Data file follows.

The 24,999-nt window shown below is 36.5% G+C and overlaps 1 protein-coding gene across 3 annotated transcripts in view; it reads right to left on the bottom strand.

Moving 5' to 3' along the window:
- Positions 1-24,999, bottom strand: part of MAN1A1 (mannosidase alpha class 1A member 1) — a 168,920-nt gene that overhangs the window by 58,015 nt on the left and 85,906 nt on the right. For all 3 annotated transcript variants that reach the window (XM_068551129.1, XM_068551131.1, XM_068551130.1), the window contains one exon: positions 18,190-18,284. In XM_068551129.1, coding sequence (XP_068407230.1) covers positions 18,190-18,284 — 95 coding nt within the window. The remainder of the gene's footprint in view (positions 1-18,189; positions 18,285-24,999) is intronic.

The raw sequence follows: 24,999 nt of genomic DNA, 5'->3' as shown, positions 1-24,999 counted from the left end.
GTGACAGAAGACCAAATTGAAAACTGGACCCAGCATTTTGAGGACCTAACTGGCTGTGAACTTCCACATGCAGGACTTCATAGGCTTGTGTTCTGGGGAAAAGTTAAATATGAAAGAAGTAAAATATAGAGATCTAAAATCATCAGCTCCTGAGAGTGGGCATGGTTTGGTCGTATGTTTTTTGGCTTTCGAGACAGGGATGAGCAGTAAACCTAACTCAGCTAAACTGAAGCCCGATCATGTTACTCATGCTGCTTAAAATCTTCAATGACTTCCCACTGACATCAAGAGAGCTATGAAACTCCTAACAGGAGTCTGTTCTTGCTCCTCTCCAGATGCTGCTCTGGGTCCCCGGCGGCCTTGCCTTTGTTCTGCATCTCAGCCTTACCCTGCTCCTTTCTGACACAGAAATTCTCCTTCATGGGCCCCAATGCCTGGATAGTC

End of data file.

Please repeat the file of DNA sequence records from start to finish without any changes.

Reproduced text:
The 24,999-nt window shown below is 36.5% G+C and overlaps 1 protein-coding gene across 3 annotated transcripts in view; it reads right to left on the bottom strand.

Moving 5' to 3' along the window:
- Positions 1-24,999, bottom strand: part of MAN1A1 (mannosidase alpha class 1A member 1) — a 168,920-nt gene that overhangs the window by 58,015 nt on the left and 85,906 nt on the right. For all 3 annotated transcript variants that reach the window (XM_068551129.1, XM_068551131.1, XM_068551130.1), the window contains one exon: positions 18,190-18,284. In XM_068551129.1, coding sequence (XP_068407230.1) covers positions 18,190-18,284 — 95 coding nt within the window. The remainder of the gene's footprint in view (positions 1-18,189; positions 18,285-24,999) is intronic.

The raw sequence follows: 24,999 nt of genomic DNA, 5'->3' as shown, positions 1-24,999 counted from the left end.
GTGACAGAAGACCAAATTGAAAACTGGACCCAGCATTTTGAGGACCTAACTGGCTGTGAACTTCCACATGCAGGACTTCATAGGCTTGTGTTCTGGGGAAAAGTTAAATATGAAAGAAGTAAAATATAGAGATCTAAAATCATCAGCTCCTGAGAGTGGGCATGGTTTGGTCGTATGTTTTTTGGCTTTCGAGACAGGGATGAGCAGTAAACCTAACTCAGCTAAACTGAAGCCCGATCATGTTACTCATGCTGCTTAAAATCTTCAATGACTTCCCACTGACATCAAGAGAGCTATGAAACTCCTAACAGGAGTCTGTTCTTGCTCCTCTCCAGATGCTGCTCTGGGTCCCCGGCGGCCTTGCCTTTGTTCTGCATCTCAGCCTTACCCTGCTCCTTTCTGACACAGAAATTCTCCTTCATGGGCCCCAATGCCTGGATAGTC